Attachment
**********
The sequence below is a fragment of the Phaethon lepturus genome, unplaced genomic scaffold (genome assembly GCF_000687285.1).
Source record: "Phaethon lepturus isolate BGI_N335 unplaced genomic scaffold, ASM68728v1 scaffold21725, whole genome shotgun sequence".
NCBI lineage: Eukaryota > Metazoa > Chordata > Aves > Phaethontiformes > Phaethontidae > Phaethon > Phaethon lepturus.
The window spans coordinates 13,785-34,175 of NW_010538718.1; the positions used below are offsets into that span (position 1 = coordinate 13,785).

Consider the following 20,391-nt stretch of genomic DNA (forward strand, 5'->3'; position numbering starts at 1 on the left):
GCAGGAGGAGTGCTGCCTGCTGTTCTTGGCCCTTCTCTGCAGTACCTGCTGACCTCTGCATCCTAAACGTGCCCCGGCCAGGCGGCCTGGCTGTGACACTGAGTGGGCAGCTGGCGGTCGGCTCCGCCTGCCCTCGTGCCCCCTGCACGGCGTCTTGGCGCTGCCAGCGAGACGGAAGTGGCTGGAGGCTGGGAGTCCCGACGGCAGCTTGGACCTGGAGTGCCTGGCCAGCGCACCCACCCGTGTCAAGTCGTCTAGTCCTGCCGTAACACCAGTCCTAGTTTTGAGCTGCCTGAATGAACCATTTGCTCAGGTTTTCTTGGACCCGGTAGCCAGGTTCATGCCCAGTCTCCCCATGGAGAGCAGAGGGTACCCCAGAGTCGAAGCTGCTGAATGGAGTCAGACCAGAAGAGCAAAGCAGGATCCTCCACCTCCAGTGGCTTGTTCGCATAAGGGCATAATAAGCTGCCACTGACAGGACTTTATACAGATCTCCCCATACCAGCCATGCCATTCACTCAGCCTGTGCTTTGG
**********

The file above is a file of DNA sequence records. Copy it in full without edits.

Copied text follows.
The sequence below is a fragment of the Phaethon lepturus genome, unplaced genomic scaffold (genome assembly GCF_000687285.1).
Source record: "Phaethon lepturus isolate BGI_N335 unplaced genomic scaffold, ASM68728v1 scaffold21725, whole genome shotgun sequence".
NCBI lineage: Eukaryota > Metazoa > Chordata > Aves > Phaethontiformes > Phaethontidae > Phaethon > Phaethon lepturus.
The window spans coordinates 13,785-34,175 of NW_010538718.1; the positions used below are offsets into that span (position 1 = coordinate 13,785).

Consider the following 20,391-nt stretch of genomic DNA (forward strand, 5'->3'; position numbering starts at 1 on the left):
GCAGGAGGAGTGCTGCCTGCTGTTCTTGGCCCTTCTCTGCAGTACCTGCTGACCTCTGCATCCTAAACGTGCCCCGGCCAGGCGGCCTGGCTGTGACACTGAGTGGGCAGCTGGCGGTCGGCTCCGCCTGCCCTCGTGCCCCCTGCACGGCGTCTTGGCGCTGCCAGCGAGACGGAAGTGGCTGGAGGCTGGGAGTCCCGACGGCAGCTTGGACCTGGAGTGCCTGGCCAGCGCACCCACCCGTGTCAAGTCGTCTAGTCCTGCCGTAACACCAGTCCTAGTTTTGAGCTGCCTGAATGAACCATTTGCTCAGGTTTTCTTGGACCCGGTAGCCAGGTTCATGCCCAGTCTCCCCATGGAGAGCAGAGGGTACCCCAGAGTCGAAGCTGCTGAATGGAGTCAGACCAGAAGAGCAAAGCAGGATCCTCCACCTCCAGTGGCTTGTTCGCATAAGGGCATAATAAGCTGCCACTGACAGGACTTTATACAGATCTCCCCATACCAGCCATGCCATTCACTCAGCCTGTGCTTTGG